We huddled in the darkness, Eva curled up against me, her little body shivering with silent sobs. Outside, thumps and thuds. A low rumble, and the earth beneath us shuddered as though it were awakening from slumber. Eva squeaked, muffling the sound with her hand. Litwick’s flame flared then died down to a tiny glowing pinprick.
After an eternity, silence. Eva wriggled out of my arms. She held out both hands, palms up, and Litwick jumped into them. “Litwick,” she whispered. “You know what to do. Thank you.”
The tiny candle nodded, saluted her with equally tiny arms, and jumped up onto a narrow ledge, before disappearing into a tunnel. Darkness enshrouded us.
“We’ve got a few hours now, before Papa will come after us,” Eva explained. She didn’t elaborate, and I dared not ask – but how was one tiny candle Pokemon going to stop a god?
Eva’s hand brushed my arm, found my hand, and tugged me to my feet. I was beginning to feel better. The heavy tiredness that had encapsulated me appeared to be lifting. A rustling, and something was pressed into my arms.
“Put this on.”
It was a backpack, packed full, and fairly heavy. “You’re prepared,” I remarked.
Eva’s laugh was gentle and sweet. “Yes,” she said. “I’ve been waiting for you to wake up for a very long time. So that we could escape together and I could begin my Pokemon journey. Are you strong enough to walk?” The kindness in her voice made my heart ache.
“I think so. Where are we going?”
“Outside,” Eva replied. “We’re leaving the island.”
Together, we stepped off into the darkness. An awkward kind of shuffle on my part, for the ground was littered with pebbles, and narrow rock ridges that threatened to trip me. Eva stepped through it all with the careful precision of someone well used to the route. At several points we were forced to crawl up steep slopes, and squeeze through narrow tunnels, and I can tell you that now, that was terrifying. I was a lot larger than Eva, and those walls felt awfully tight. I focused on taking deep breathes and thinking ahead. What would happen once we got outside?
It felt as though we walked, crawled and clambered through the darkness for hours, but in truth it was probably less than 20 minutes. Then, light again, and sound. A sound gentle, soothing, and familiar. Waves.
The world was dim, it must be twilight, or perhaps early morning, but I still found myself blinking furiously. Sand shifted beneath my feet. Sand, and something lighter, flakier, almost like leaves? I breathed deep, inhaling the rich tang of salt air, intermingled with the dry dust of cinders. Looking up, thick grey clouds filled the sky, a thunderstorm looming? Beyond them, a pale glowing circle high in the sky indicated it was midday. Flakes drifted down, gently borne on the warm sea breeze. I caught one on my finger, and it disintegrated into dust with one tap. Not snow.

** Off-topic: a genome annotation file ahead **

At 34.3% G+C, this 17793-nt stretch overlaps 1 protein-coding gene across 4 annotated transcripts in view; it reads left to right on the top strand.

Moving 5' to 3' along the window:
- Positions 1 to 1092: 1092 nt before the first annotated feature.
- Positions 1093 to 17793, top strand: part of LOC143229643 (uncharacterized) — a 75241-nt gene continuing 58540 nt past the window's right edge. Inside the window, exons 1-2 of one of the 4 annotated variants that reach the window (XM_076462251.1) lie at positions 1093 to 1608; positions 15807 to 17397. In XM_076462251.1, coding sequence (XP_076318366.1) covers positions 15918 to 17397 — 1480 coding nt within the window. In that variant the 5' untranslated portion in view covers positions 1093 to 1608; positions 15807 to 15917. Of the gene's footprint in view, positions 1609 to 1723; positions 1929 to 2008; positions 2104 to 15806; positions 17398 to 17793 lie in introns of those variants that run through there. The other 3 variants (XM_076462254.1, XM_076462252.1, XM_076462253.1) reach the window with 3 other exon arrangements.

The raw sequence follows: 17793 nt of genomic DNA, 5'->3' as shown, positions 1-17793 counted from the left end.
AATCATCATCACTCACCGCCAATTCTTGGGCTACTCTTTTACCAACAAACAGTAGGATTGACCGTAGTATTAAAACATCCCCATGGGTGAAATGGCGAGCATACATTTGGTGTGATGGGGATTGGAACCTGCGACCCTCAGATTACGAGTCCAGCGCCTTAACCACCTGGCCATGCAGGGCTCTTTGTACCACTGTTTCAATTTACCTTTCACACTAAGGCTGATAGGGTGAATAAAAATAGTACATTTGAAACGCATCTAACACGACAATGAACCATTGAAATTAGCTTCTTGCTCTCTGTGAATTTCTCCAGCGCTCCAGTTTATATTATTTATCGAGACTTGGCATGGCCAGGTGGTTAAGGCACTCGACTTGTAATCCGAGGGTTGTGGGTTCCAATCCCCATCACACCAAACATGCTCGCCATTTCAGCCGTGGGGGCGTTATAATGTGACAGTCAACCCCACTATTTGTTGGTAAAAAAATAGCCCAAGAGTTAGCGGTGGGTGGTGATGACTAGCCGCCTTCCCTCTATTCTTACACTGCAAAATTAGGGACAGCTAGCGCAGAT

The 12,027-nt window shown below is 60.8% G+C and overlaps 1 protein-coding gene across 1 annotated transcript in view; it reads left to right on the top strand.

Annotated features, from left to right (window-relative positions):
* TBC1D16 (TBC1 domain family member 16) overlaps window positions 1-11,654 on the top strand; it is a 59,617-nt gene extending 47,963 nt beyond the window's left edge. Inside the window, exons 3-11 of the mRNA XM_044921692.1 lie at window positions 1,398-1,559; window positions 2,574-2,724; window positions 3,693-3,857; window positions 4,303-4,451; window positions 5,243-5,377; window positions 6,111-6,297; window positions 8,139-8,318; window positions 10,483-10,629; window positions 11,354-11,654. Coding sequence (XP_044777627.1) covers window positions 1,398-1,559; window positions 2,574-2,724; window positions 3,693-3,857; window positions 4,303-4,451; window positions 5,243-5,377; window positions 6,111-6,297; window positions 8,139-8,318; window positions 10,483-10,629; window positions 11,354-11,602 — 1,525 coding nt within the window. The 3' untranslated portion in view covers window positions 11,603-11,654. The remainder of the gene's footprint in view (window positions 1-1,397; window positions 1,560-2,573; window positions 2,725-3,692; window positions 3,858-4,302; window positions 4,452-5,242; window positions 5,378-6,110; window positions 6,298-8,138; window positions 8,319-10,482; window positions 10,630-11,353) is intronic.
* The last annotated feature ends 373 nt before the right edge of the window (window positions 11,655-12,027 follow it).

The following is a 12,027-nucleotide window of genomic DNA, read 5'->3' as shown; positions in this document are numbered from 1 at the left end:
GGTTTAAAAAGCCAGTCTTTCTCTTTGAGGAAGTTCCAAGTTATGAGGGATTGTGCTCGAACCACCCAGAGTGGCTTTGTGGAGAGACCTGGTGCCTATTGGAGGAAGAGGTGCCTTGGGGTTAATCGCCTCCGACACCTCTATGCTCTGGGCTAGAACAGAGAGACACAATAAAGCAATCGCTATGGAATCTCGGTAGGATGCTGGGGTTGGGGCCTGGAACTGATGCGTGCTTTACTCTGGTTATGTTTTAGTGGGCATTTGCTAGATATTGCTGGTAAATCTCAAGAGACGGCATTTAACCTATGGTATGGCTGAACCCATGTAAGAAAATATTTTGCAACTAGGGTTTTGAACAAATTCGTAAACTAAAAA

The air was filled with smoke, and ash fell from the sky. We stood in a barren landscape. Massive boulders had been torn from the cliffs behind us and scattered on the ground like discarded toys. Not only boulders though: buildings too. Timber, bricks, strange twisted pieces of metal, a crushed bicycle, all littered the beach.
Was it even a beach? Was that not a strip of tarseal? Spider-webbed with cracks and pebbled with potholes?
The waves hungrily lapped amongst the detritus, as though greedy to swallow more of the landscape. But it was the silence that felt most profound to me: no screeching of wingull, no distant hum of traffic or burr of insects calling to one another. No birdsong. Nothing but the gentle sussuration of the waves, the muted rustle of the wind, and the quiet clinking as we stepped cautiously across the tiny fragments of shattered glass.
I really wished I’d had more suitable footwear than slippers. Eva, despite being barefoot, and burdened under a backpack of her own, forged ahead. “Ampharos,” she called softly.
“Am-phar!” The response came at once, so close that I almost leapt out of my skin. The electric sheep Pokemon raced out from the metal husk of a SUV and raced to wrap his stubby arms around Eva in an enthusiastic hug. “Am-phar-phar-phar,” he insisted, examining her arms, her face.
“I’m fine,” she laughed. “Not hurt, thanks to you. Do you think you could send the message? Call for help? We haven’t got long. Litwick’s strong, but it won’t take long for Papa to break free from him.”
Ampharos nodded and – still holding Eva with one hand – turned his face to the sky. His eyes narrowed in deep concentration. A red flare of light leapt from the gem, spearing up through the ash clouds as a glowing beacon.
“Who’s he calling?” I wondered.
Eva didn’t answer, just stared out across the waves. I felt as though I were caught up in an adventure that was not my own – but that made sense, I guessed. After all, children were the stars of the Pokemon franchise, we adults were merely there to go act as sidekicks and advisers.
Or occasionally villains.
A low, ominous rumble came from somewhere deep us. It seemed primal, and made the hairs on the back of my neck prickle and my body tense in instinctual anticipation. A moment later, a shiver passed through the earth, followed by a sharp jolt. I dropped to my knees as pebbles rained down the cliffs behind us.
“It’s just an earthquake.” Eva didn’t even turn to look at me. “Papa must’ve beaten Litwick. Come here.” She held out one hand to me. I hastened to her side and took it in my own.
The two things happened at once.
Behind us, another rumble, followed by a sharper, more violent jolting that physically threw me to the ground. The rock behind me groaned, and stones – some as large as Eva’s fist – showered down on us, bruising my shoulders, my back. A torrent of flame erupted from the tunnel’s mouth.
And an immense wave rose from the ocean. The force of it bowed us from our feet. Steam rose in a hissing cloud as we were tugged out to sea. An immense monster rose from the depth, opened its glistening maw.
And gulped us up.